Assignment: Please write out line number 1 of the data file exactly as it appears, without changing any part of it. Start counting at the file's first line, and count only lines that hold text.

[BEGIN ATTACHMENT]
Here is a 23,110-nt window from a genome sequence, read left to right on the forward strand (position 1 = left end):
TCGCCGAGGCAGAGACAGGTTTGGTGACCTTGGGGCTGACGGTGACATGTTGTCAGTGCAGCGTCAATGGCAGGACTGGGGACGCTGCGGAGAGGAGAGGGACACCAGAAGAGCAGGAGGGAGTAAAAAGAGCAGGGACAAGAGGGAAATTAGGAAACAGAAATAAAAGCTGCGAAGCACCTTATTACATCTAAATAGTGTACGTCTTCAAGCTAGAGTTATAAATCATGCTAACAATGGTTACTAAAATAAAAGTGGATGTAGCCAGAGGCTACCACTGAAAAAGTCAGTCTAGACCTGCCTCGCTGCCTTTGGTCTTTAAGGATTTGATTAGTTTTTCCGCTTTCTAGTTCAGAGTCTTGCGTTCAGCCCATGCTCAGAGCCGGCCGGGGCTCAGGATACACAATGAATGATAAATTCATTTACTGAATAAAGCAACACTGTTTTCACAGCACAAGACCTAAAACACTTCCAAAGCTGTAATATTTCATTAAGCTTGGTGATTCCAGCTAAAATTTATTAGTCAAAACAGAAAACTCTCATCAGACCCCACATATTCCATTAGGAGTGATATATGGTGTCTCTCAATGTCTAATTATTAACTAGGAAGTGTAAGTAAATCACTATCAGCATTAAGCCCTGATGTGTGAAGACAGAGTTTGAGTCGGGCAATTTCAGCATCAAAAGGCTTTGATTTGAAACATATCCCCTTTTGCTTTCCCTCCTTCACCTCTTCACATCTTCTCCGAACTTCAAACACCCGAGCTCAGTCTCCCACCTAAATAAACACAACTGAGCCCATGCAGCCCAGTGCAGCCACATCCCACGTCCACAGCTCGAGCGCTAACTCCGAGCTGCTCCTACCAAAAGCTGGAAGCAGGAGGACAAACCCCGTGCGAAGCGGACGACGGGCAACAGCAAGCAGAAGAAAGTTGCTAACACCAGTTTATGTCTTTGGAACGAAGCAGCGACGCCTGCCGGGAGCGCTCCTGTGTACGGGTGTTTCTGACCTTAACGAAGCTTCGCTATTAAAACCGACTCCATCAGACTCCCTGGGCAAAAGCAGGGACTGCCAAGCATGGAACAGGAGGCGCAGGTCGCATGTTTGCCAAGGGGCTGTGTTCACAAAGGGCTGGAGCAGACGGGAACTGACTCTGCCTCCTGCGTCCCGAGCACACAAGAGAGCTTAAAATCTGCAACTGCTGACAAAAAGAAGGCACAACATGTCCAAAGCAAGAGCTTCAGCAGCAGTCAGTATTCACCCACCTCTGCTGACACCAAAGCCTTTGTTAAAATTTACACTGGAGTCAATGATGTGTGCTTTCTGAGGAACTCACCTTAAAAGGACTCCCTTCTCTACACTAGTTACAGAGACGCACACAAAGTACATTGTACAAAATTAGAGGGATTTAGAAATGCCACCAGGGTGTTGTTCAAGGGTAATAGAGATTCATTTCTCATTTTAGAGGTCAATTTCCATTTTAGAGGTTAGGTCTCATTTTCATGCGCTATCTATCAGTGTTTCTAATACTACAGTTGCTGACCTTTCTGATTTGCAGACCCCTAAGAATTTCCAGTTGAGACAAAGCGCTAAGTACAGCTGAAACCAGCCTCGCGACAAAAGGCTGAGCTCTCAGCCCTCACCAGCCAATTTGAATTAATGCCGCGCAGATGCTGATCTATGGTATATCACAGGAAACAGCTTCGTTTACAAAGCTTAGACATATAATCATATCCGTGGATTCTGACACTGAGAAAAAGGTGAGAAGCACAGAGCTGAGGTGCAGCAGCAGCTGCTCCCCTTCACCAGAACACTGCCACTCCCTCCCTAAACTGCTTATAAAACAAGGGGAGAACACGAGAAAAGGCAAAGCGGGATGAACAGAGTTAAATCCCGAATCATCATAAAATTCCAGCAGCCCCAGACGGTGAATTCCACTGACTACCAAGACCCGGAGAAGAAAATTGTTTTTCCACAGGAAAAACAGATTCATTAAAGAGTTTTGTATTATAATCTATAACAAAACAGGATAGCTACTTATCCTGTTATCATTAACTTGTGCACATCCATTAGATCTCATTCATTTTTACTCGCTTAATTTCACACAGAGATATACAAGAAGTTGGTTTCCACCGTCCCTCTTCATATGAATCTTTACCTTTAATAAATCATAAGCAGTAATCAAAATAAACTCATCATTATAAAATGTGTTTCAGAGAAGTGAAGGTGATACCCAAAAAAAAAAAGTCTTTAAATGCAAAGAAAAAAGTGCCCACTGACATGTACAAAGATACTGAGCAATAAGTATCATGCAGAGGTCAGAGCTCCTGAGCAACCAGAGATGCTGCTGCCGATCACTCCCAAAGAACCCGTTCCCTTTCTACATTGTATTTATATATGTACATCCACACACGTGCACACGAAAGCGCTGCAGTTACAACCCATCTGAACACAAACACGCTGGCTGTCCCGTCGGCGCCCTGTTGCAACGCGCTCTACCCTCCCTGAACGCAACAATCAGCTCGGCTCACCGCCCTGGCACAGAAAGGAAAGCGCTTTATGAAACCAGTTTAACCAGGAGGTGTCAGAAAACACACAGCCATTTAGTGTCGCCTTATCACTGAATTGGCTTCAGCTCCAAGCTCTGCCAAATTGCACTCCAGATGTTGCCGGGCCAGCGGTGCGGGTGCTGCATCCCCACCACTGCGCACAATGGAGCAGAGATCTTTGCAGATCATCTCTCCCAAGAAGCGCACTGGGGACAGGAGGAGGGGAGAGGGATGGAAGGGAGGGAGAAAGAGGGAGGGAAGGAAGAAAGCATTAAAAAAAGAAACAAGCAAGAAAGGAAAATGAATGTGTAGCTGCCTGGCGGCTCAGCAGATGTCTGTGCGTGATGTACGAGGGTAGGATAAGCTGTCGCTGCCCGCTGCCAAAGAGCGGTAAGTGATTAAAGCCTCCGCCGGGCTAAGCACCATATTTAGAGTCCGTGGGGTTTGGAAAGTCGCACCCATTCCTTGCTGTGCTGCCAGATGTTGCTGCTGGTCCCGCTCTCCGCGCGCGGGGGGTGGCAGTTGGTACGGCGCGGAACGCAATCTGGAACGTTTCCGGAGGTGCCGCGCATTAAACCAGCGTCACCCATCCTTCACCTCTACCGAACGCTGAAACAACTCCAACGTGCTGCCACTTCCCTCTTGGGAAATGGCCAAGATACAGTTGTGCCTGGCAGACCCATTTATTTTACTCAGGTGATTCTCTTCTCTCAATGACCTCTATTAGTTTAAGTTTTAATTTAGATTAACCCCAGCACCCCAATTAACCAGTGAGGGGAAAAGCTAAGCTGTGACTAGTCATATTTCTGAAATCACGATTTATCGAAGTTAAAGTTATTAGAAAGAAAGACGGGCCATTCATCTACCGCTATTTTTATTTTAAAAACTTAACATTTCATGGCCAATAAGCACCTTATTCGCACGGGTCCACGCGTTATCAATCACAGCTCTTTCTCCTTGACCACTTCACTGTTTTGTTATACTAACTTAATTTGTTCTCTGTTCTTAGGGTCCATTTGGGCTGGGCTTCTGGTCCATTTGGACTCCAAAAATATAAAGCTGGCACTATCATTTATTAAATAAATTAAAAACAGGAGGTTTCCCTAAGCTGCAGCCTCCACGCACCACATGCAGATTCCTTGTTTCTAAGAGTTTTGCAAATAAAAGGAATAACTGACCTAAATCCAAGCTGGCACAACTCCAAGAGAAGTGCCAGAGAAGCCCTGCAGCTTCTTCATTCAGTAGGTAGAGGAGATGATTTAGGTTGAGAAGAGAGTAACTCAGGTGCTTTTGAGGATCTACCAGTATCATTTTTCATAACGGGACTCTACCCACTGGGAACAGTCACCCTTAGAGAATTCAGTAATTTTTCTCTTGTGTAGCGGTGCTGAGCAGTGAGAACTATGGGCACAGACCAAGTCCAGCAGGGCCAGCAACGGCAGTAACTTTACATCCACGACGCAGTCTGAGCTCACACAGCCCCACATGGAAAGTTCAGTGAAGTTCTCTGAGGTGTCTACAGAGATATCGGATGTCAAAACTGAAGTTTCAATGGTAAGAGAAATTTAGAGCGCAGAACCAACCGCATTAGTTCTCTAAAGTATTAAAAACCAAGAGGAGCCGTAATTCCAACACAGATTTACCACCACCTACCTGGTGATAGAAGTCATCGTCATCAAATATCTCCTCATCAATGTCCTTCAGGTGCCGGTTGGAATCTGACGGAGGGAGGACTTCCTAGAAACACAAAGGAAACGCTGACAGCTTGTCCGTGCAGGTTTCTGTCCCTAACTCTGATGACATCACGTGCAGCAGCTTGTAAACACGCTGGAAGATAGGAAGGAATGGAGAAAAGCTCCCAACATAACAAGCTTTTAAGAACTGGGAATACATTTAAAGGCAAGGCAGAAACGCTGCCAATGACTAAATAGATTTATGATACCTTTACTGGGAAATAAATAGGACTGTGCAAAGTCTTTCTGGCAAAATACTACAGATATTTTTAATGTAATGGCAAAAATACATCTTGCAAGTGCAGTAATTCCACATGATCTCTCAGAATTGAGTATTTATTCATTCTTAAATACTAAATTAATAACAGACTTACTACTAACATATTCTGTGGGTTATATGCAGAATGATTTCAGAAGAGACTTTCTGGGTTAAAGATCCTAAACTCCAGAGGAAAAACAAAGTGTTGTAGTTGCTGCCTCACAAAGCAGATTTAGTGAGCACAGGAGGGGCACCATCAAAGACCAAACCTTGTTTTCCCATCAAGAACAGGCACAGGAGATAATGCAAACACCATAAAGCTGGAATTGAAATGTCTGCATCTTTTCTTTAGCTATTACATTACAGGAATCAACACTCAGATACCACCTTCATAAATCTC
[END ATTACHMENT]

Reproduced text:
Here is a 23,110-nt window from a genome sequence, read left to right on the forward strand (position 1 = left end):